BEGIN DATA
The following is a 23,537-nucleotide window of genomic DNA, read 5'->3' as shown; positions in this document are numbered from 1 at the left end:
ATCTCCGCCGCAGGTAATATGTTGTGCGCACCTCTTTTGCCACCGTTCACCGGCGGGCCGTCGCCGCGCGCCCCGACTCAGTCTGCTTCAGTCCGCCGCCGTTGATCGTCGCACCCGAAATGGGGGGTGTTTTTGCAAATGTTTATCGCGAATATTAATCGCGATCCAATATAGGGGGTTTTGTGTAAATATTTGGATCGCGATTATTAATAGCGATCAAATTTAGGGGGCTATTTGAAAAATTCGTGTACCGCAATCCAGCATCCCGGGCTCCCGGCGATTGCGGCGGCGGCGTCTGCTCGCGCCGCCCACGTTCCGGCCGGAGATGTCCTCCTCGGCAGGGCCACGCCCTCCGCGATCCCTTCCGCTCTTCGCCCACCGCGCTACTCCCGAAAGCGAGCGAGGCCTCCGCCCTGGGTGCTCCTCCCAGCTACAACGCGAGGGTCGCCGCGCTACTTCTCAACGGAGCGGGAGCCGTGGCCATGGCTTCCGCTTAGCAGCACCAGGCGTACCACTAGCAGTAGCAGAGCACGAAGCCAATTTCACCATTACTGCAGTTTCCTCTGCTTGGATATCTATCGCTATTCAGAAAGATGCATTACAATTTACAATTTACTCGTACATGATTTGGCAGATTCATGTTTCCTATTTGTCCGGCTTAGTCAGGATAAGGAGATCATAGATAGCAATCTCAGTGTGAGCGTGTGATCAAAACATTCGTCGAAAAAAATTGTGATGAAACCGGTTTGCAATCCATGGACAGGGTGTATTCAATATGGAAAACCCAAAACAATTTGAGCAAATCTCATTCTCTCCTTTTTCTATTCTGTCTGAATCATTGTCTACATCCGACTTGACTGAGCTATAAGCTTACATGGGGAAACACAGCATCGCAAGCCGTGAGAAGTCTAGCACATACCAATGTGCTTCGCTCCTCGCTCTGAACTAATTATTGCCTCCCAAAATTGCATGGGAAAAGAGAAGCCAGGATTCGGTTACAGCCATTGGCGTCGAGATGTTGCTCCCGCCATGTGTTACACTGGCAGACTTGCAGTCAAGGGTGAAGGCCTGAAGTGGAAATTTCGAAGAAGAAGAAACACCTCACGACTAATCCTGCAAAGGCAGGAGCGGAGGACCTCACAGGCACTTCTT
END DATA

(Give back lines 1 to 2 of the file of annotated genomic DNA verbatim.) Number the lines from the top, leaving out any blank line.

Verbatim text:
The following is a 23,537-nucleotide window of genomic DNA, read 5'->3' as shown; positions in this document are numbered from 1 at the left end:
ATCTCCGCCGCAGGTAATATGTTGTGCGCACCTCTTTTGCCACCGTTCACCGGCGGGCCGTCGCCGCGCGCCCCGACTCAGTCTGCTTCAGTCCGCCGCCGTTGATCGTCGCACCCGAAATGGGGGGTGTTTTTGCAAATGTTTATCGCGAATATTAATCGCGATCCAATATAGGGGGTTTTGTGTAAATATTTGGATCGCGATTATTAATAGCGATCAAATTTAGGGGGCTATTTGAAAAATTCGTGTACCGCAATCCAGCATCCCGGGCTCCCGGCGATTGCGGCGGCGGCGTCTGCTCGCGCCGCCCACGTTCCGGCCGGAGATGTCCTCCTCGGCAGGGCCACGCCCTCCGCGATCCCTTCCGCTCTTCGCCCACCGCGCTACTCCCGAAAGCGAGCGAGGCCTCCGCCCTGGGTGCTCCTCCCAGCTACAACGCGAGGGTCGCCGCGCTACTTCTCAACGGAGCGGGAGCCGTGGCCATGGCTTCCGCTTAGCAGCACCAGGCGTACCACTAGCAGTAGCAGAGCACGAAGCCAATTTCACCATTACTGCAGTTTCCTCTGCTTGGATATCTATCGCTATTCAGAAAGATGCATTACAATTTACAATTTACTCGTACATGATTTGGCAGATTCATGTTTCCTATTTGTCCGGCTTAGTCAGGATAAGGAGATCATAGATAGCAATCTCAGTGTGAGCGTGTGATCAAAACATTCGTCGAAAAAAATTGTGATGAAACCGGTTTGCAATCCATGGACAGGGTGTATTCAATATGGAAAACCCAAAACAATTTGAGCAAATCTCATTCTCTCCTTTTTCTATTCTGTCTGAATCATTGTCTACATCCGACTTGACTGAGCTATAAGCTTACATGGGGAAACACAGCATCGCAAGCCGTGAGAAGTCTAGCACATACCAATGTGCTTCGCTCCTCGCTCTGAACTAATTATTGCCTCCCAAAATTGCATGGGAAAAGAGAAGCCAGGATTCGGTTACAGCCATTGGCGTCGAGATGTTGCTCCCGCCATGTGTTACACTGGCAGACTTGCAGTCAAGGGTGAAGGCCTGAAGTGGAAATTTCGAAGAAGAAGAAACACCTCACGACTAATCCTGCAAAGGCAGGAGCGGAGGACCTCACAGGCACTTCTT